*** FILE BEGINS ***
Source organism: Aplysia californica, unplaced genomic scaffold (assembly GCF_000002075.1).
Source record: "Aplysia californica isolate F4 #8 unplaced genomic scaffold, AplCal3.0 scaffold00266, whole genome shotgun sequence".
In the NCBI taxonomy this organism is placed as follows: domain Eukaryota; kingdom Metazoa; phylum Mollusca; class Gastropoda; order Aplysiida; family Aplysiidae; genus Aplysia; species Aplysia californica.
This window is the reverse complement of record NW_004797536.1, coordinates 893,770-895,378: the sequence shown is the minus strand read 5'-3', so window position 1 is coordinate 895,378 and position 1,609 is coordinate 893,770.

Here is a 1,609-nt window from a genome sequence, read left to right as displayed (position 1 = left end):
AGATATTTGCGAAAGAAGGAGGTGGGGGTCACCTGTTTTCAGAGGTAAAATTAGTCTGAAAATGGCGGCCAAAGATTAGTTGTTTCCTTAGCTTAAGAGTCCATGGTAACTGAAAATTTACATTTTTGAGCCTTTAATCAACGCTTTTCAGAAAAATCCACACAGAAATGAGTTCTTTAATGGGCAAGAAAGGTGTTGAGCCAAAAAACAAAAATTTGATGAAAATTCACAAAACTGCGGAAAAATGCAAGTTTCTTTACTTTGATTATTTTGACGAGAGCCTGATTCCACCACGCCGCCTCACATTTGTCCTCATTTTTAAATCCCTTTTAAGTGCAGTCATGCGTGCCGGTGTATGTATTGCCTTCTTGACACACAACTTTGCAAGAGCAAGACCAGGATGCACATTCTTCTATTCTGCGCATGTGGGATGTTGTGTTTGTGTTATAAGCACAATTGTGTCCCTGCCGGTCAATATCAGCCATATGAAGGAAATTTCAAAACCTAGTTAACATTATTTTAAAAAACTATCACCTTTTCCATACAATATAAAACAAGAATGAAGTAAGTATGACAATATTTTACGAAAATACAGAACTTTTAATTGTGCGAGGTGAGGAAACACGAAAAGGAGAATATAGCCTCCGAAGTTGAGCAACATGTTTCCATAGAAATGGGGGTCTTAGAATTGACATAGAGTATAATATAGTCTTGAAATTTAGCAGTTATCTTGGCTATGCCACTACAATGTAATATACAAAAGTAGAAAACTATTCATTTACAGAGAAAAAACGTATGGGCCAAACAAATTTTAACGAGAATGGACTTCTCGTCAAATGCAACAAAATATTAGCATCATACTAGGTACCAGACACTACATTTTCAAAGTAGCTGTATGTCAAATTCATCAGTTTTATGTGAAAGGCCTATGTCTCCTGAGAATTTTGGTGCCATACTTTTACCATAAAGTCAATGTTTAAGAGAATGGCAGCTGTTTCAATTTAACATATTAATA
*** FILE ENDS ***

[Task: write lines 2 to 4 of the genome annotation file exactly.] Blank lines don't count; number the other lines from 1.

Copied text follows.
Source record: "Aplysia californica isolate F4 #8 unplaced genomic scaffold, AplCal3.0 scaffold00266, whole genome shotgun sequence".
In the NCBI taxonomy this organism is placed as follows: domain Eukaryota; kingdom Metazoa; phylum Mollusca; class Gastropoda; order Aplysiida; family Aplysiidae; genus Aplysia; species Aplysia californica.
This window is the reverse complement of record NW_004797536.1, coordinates 893,770-895,378: the sequence shown is the minus strand read 5'-3', so window position 1 is coordinate 895,378 and position 1,609 is coordinate 893,770.